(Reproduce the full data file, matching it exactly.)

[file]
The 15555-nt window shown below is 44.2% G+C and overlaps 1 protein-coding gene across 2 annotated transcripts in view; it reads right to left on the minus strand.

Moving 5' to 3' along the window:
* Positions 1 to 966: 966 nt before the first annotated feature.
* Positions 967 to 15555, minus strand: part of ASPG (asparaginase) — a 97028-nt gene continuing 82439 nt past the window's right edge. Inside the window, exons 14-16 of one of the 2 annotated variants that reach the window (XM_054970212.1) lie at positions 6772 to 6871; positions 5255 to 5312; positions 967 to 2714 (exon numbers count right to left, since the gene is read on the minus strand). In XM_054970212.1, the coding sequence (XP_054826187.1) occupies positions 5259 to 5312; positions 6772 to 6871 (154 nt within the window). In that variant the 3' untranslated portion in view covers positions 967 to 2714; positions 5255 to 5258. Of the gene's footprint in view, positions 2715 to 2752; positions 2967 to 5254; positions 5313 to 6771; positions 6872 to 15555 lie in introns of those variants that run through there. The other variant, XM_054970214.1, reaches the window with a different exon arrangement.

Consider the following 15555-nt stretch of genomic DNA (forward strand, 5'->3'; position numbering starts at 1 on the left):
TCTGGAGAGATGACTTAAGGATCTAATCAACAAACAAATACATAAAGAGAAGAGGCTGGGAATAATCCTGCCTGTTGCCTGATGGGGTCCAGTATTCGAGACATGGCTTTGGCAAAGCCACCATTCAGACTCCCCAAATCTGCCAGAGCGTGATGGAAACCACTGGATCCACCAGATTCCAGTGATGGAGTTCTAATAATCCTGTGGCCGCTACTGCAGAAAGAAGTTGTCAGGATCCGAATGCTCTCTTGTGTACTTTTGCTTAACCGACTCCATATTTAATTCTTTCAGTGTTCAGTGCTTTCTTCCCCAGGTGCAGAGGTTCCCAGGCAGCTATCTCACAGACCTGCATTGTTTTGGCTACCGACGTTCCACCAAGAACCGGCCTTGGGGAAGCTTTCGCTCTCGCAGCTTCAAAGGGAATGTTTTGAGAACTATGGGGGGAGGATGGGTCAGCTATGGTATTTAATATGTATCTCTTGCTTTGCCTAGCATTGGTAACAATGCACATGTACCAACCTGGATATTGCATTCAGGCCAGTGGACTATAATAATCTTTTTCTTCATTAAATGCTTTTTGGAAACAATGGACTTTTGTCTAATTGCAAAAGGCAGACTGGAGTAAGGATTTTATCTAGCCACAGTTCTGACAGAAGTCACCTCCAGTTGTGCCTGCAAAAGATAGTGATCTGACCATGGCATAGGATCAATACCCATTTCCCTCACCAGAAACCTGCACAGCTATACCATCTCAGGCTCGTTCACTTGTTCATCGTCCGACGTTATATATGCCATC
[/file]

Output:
The 15555-nt window shown below is 44.2% G+C and overlaps 1 protein-coding gene across 2 annotated transcripts in view; it reads right to left on the minus strand.

Moving 5' to 3' along the window:
* Positions 1 to 966: 966 nt before the first annotated feature.
* Positions 967 to 15555, minus strand: part of ASPG (asparaginase) — a 97028-nt gene continuing 82439 nt past the window's right edge. Inside the window, exons 14-16 of one of the 2 annotated variants that reach the window (XM_054970212.1) lie at positions 6772 to 6871; positions 5255 to 5312; positions 967 to 2714 (exon numbers count right to left, since the gene is read on the minus strand). In XM_054970212.1, the coding sequence (XP_054826187.1) occupies positions 5259 to 5312; positions 6772 to 6871 (154 nt within the window). In that variant the 3' untranslated portion in view covers positions 967 to 2714; positions 5255 to 5258. Of the gene's footprint in view, positions 2715 to 2752; positions 2967 to 5254; positions 5313 to 6771; positions 6872 to 15555 lie in introns of those variants that run through there. The other variant, XM_054970214.1, reaches the window with a different exon arrangement.

Consider the following 15555-nt stretch of genomic DNA (forward strand, 5'->3'; position numbering starts at 1 on the left):
TCTGGAGAGATGACTTAAGGATCTAATCAACAAACAAATACATAAAGAGAAGAGGCTGGGAATAATCCTGCCTGTTGCCTGATGGGGTCCAGTATTCGAGACATGGCTTTGGCAAAGCCACCATTCAGACTCCCCAAATCTGCCAGAGCGTGATGGAAACCACTGGATCCACCAGATTCCAGTGATGGAGTTCTAATAATCCTGTGGCCGCTACTGCAGAAAGAAGTTGTCAGGATCCGAATGCTCTCTTGTGTACTTTTGCTTAACCGACTCCATATTTAATTCTTTCAGTGTTCAGTGCTTTCTTCCCCAGGTGCAGAGGTTCCCAGGCAGCTATCTCACAGACCTGCATTGTTTTGGCTACCGACGTTCCACCAAGAACCGGCCTTGGGGAAGCTTTCGCTCTCGCAGCTTCAAAGGGAATGTTTTGAGAACTATGGGGGGAGGATGGGTCAGCTATGGTATTTAATATGTATCTCTTGCTTTGCCTAGCATTGGTAACAATGCACATGTACCAACCTGGATATTGCATTCAGGCCAGTGGACTATAATAATCTTTTTCTTCATTAAATGCTTTTTGGAAACAATGGACTTTTGTCTAATTGCAAAAGGCAGACTGGAGTAAGGATTTTATCTAGCCACAGTTCTGACAGAAGTCACCTCCAGTTGTGCCTGCAAAAGATAGTGATCTGACCATGGCATAGGATCAATACCCATTTCCCTCACCAGAAACCTGCACAGCTATACCATCTCAGGCTCGTTCACTTGTTCATCGTCCGACGTTATATATGCCATC